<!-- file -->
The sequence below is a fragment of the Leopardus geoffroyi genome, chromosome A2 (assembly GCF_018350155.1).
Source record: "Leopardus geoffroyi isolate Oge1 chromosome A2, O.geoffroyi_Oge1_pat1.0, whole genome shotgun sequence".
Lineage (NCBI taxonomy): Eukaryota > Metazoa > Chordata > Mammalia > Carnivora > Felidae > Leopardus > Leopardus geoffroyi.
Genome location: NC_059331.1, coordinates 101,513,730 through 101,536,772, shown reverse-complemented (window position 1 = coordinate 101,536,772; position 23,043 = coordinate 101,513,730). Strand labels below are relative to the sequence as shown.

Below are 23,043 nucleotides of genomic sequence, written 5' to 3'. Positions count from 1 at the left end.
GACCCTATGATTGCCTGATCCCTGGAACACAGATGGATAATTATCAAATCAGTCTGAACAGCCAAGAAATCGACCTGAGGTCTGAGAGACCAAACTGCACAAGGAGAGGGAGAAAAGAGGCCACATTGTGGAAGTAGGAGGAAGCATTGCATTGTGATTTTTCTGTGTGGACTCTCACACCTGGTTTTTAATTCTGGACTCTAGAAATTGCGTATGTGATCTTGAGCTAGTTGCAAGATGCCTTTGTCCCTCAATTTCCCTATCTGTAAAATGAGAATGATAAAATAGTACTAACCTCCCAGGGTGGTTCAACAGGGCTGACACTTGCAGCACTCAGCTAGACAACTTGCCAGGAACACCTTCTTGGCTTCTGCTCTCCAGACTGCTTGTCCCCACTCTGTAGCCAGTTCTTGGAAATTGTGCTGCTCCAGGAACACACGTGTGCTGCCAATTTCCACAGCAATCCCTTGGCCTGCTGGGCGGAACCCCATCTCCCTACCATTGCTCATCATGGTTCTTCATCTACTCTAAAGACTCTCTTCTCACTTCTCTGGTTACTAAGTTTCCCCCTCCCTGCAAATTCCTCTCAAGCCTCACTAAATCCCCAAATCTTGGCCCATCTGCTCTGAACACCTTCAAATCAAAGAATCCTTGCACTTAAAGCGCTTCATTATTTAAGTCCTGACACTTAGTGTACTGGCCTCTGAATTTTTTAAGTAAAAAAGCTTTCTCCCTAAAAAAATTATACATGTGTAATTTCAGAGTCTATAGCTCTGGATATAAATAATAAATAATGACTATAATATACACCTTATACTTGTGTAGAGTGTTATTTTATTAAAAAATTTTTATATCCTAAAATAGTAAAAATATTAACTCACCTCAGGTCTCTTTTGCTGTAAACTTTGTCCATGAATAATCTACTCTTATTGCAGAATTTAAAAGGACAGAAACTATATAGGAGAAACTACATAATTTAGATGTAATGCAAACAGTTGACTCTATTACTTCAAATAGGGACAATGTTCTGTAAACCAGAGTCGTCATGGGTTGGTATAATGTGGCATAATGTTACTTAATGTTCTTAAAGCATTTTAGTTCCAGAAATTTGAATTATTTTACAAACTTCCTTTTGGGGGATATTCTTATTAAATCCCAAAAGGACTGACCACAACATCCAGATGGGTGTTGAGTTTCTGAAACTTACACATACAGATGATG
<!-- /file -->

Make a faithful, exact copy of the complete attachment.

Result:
The sequence below is a fragment of the Leopardus geoffroyi genome, chromosome A2 (assembly GCF_018350155.1).
Source record: "Leopardus geoffroyi isolate Oge1 chromosome A2, O.geoffroyi_Oge1_pat1.0, whole genome shotgun sequence".
Lineage (NCBI taxonomy): Eukaryota > Metazoa > Chordata > Mammalia > Carnivora > Felidae > Leopardus > Leopardus geoffroyi.
Genome location: NC_059331.1, coordinates 101,513,730 through 101,536,772, shown reverse-complemented (window position 1 = coordinate 101,536,772; position 23,043 = coordinate 101,513,730). Strand labels below are relative to the sequence as shown.

Below are 23,043 nucleotides of genomic sequence, written 5' to 3'. Positions count from 1 at the left end.
GACCCTATGATTGCCTGATCCCTGGAACACAGATGGATAATTATCAAATCAGTCTGAACAGCCAAGAAATCGACCTGAGGTCTGAGAGACCAAACTGCACAAGGAGAGGGAGAAAAGAGGCCACATTGTGGAAGTAGGAGGAAGCATTGCATTGTGATTTTTCTGTGTGGACTCTCACACCTGGTTTTTAATTCTGGACTCTAGAAATTGCGTATGTGATCTTGAGCTAGTTGCAAGATGCCTTTGTCCCTCAATTTCCCTATCTGTAAAATGAGAATGATAAAATAGTACTAACCTCCCAGGGTGGTTCAACAGGGCTGACACTTGCAGCACTCAGCTAGACAACTTGCCAGGAACACCTTCTTGGCTTCTGCTCTCCAGACTGCTTGTCCCCACTCTGTAGCCAGTTCTTGGAAATTGTGCTGCTCCAGGAACACACGTGTGCTGCCAATTTCCACAGCAATCCCTTGGCCTGCTGGGCGGAACCCCATCTCCCTACCATTGCTCATCATGGTTCTTCATCTACTCTAAAGACTCTCTTCTCACTTCTCTGGTTACTAAGTTTCCCCCTCCCTGCAAATTCCTCTCAAGCCTCACTAAATCCCCAAATCTTGGCCCATCTGCTCTGAACACCTTCAAATCAAAGAATCCTTGCACTTAAAGCGCTTCATTATTTAAGTCCTGACACTTAGTGTACTGGCCTCTGAATTTTTTAAGTAAAAAAGCTTTCTCCCTAAAAAAATTATACATGTGTAATTTCAGAGTCTATAGCTCTGGATATAAATAATAAATAATGACTATAATATACACCTTATACTTGTGTAGAGTGTTATTTTATTAAAAAATTTTTATATCCTAAAATAGTAAAAATATTAACTCACCTCAGGTCTCTTTTGCTGTAAACTTTGTCCATGAATAATCTACTCTTATTGCAGAATTTAAAAGGACAGAAACTATATAGGAGAAACTACATAATTTAGATGTAATGCAAACAGTTGACTCTATTACTTCAAATAGGGACAATGTTCTGTAAACCAGAGTCGTCATGGGTTGGTATAATGTGGCATAATGTTACTTAATGTTCTTAAAGCATTTTAGTTCCAGAAATTTGAATTATTTTACAAACTTCCTTTTGGGGGATATTCTTATTAAATCCCAAAAGGACTGACCACAACATCCAGATGGGTGTTGAGTTTCTGAAACTTACACATACAGATGATG